When we talk about ‘Indian food,’ we are making the same mistake as when we say ‘Italian food.’ The food geography of India is colossally diverse, and India did not even exist as a single nation until Britain invaded its component parts and found things easier with just one Governor.
In its simplest sense, ‘Indian’ food can be carved up according to the ordinals of a compass, and it all comes down to oil. In Kerala (south), coconut oil is used; in Rajasthan (west), sesame oil is used; in Kashmir and Himanchal Pradesh (north), mustard oil is used, and finally, in the east, heading out towards Bangladesh, groundnut oil is king. Each of these oils has a different smoking point, and can therefore be heated to different temperatures. The higher the temperature, the more efficient the extraction of essential oils from the spices. This is why a sambar of Kerala is mild, and a vindaloo of Goa (west) is hot.
Kashmir is a region that spans the disputed border between India and Pakistan. It became a popular retreat of the Mughals who could not abide the searing heat of the Indian central plain. The Mughals learnt their cooking from the Persians, and this is the culinary journey of the rogan josh.
Rogan josh is arguably the centrepiece of Kashmiri cuisine. Its name tells us a lot about how to cook it. ‘Roughan‘ is thought to mean ‘clarified butter,’ which we know as ghee. Ghee has a mental high smoking point, so a rogan josh is never going to be a mild thing (others say that it means ‘red,’ therefore red meat). ‘Josh‘ is derived term ‘ghosht,’ which means slow cooked. So, we have a spicy thing that is slow cooked. But the reason it is slow cooked is critical – rogan josh is typically made with goat, and goat needs a very, very long time in a low pot before it becomes edible. Goat makes perfect sense when you think about the domestic animals that are husbanded in the Kashmir region (cashmere is not called cashmere for nothing). Having learned all that, I think you can work out for yourself why any food writer saying ‘check out by super-quick chicken rogan josh’ is talking very loudly out of their arse.
The Nosey Chef team was lucky enough to enrol on a course at Leith’s School of Food and Wine to learn how to cook Indian food from none other than Atul Kochhar. Atul was the first Indian chef to be awarded a Michelin star. He has run a string of successful restaurants, including the acclaimed Benares in Mayfair. When we met him, he was on Day 3 of opening Kanishka, also in Mayfair. Despite the pressure of an impending service in a new high-end restaurant, Atul was a patient and careful tutor.
When describing how to make curries, Atul explained the whole oil thing and added that he does not tend to use ghee. The key piece of gen is the order in which a curry is constructed. It goes: oil -> whole spices -> onions -> ginger-garlic paste -> powdered spices -> tomatoes. Any meat is marinated in spice and yoghurt for a while and goes in after the paste. The degree of onion colouring defines the final look of the dish.
At the school, we made a quail curry, some potato cakes, a dal, and saag paneer. Back home, I found myself with a shoulder of Peak District mutton, and just knew I had to make Atul’s version of rogan josh. We have reproduced his recipe here, with some additional notes on using a slow cooker, which can really help if you are using traditional mutton or goat.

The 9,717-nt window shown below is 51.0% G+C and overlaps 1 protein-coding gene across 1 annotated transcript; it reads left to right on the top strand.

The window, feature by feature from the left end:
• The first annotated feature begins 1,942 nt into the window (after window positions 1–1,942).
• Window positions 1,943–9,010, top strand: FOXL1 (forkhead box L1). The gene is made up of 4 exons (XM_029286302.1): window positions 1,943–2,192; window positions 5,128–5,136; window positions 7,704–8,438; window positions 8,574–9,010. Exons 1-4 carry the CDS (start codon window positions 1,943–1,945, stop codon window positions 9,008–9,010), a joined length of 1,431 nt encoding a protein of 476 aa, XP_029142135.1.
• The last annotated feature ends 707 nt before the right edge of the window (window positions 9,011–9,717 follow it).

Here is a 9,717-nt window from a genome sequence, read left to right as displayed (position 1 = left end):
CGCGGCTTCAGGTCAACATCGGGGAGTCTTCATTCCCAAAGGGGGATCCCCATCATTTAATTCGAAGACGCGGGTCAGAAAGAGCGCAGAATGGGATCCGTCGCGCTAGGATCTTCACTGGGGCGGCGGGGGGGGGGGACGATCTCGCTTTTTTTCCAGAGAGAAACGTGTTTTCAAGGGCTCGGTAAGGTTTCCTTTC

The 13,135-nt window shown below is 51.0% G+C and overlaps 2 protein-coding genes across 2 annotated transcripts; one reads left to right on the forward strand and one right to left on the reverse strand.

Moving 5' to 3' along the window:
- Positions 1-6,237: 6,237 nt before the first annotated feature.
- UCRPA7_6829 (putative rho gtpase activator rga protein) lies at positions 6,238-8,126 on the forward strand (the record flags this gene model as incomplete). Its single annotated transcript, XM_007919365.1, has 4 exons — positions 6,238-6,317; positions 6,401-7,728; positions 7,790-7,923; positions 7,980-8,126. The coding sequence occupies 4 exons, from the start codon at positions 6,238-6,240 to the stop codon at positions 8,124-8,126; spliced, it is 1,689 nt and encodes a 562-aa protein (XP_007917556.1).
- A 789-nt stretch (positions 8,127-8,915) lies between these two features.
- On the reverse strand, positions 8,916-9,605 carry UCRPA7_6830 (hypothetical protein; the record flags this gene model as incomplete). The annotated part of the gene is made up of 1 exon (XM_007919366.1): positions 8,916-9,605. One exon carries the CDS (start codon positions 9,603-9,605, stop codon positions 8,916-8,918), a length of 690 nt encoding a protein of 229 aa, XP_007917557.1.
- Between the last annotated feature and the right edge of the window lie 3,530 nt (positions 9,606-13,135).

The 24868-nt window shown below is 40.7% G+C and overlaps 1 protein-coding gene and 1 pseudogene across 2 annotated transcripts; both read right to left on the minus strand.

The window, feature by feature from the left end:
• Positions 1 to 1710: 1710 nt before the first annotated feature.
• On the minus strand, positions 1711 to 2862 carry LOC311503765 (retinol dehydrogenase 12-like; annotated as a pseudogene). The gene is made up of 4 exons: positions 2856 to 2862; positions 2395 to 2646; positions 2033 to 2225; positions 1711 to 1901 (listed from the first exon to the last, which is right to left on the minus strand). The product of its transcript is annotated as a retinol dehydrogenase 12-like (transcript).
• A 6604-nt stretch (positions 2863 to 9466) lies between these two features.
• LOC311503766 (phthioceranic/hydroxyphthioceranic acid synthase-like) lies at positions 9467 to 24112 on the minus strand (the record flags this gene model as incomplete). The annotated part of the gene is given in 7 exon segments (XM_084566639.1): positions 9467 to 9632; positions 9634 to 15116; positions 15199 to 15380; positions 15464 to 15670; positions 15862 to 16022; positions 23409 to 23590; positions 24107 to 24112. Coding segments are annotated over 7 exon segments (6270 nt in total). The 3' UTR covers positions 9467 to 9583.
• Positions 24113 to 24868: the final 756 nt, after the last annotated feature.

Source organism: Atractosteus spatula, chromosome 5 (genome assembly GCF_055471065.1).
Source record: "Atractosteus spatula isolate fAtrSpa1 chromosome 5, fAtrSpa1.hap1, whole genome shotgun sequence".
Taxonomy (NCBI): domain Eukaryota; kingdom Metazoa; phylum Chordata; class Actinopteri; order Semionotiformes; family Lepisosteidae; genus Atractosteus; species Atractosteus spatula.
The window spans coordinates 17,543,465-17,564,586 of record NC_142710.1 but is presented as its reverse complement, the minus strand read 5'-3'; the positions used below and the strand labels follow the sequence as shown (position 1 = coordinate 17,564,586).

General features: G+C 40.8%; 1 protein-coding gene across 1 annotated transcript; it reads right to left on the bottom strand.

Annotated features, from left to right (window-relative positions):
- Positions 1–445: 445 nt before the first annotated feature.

Kanishka can be found at 17–19 Maddox St, Mayfair, London W1S 2QH. Online booking is available or call +44 20 3978 0978.
Rogan josh Atul Kochhar
- 150g natural yogurt
- Pinch of saffron
- 50g ginger-garlic paste (see notes)
- 1kg boneless lamb, hogget, mutton or goat joint, cut into cubes
- 1.5 tsp cumin seeds
- 8 cardamom pods
- 2.5cm cinnamon stick
- 8 cloves
- 1 star anise
- 100ml groundnut or sunflower oil
- 2 large onions, peeled and thinly sliced
- 1 tsp ground nutmeg
- 1 tsp black pepper
- 1 heaped tbsp red chilli powder
- 1.5 tbsp ground coriander
- 1 tsp garam masala
- 1 tsp ground turmeric
- 4 tbsp tomato purée (an ingredient of much debate)
- 1 bunch fresh coriander leaves, finely chopped
- 3cm piece fresh ginger, peeled and julienned
Whisk together the yogurt, saffron and ginger-garlic paste. Season with salt then pour over the meat. Cover and leave to marinate in the fridge for 2 hours. Bring the meat to room temperature before cooking.
Pound the whole spices with a pestle and mortar to release the oils (but do not actually grind them). Heat the oil in a heavy-based pan then add the pounded spices and stir until the spices crackle (this may occur instantly).
Add the onions immediately after the spices crackle to stop them from burning. Stir and cook until the onions are golden brown – add some salt to help break them down. The level of cooking is essential, and defines the final look of the dish.
Add the meat with the marinade to the pan and cook until browned but not cooked through. It might stick to the pan but don't worry. Keep stirring and scraping the pan to develop the flavours. You can add a splash of water or lamb stock if the mixture becomes too dry, but it may need no additional liquid at all – certainly, fatty cuts like shoulder should not need any water.
Add all the powdered spices and cook for 5 minutes.
Add the tomato purée and stir until the meat is cooked through (this works for lamb). Alternatively, transfer the whole lot to a slow cooker and leave it on auto for a few hours (at least 5h) – this is definitely the way to go if using mutton or goat as opposed to lamb. If you do not have a slow cooker and are using mutton or goat, then cover and stick in the oven at 120˚C for a few hours, and make sure it does not dry out.
Serve garnished with coriander and thin shreds of ginger.
Rogan josh is nice with a chapati, or with saffron rice.
Ginger-garlic paste can be made by blending equal amounts of peeled garlic and ginger in a blender with a touch of neutral oil and a splash of water.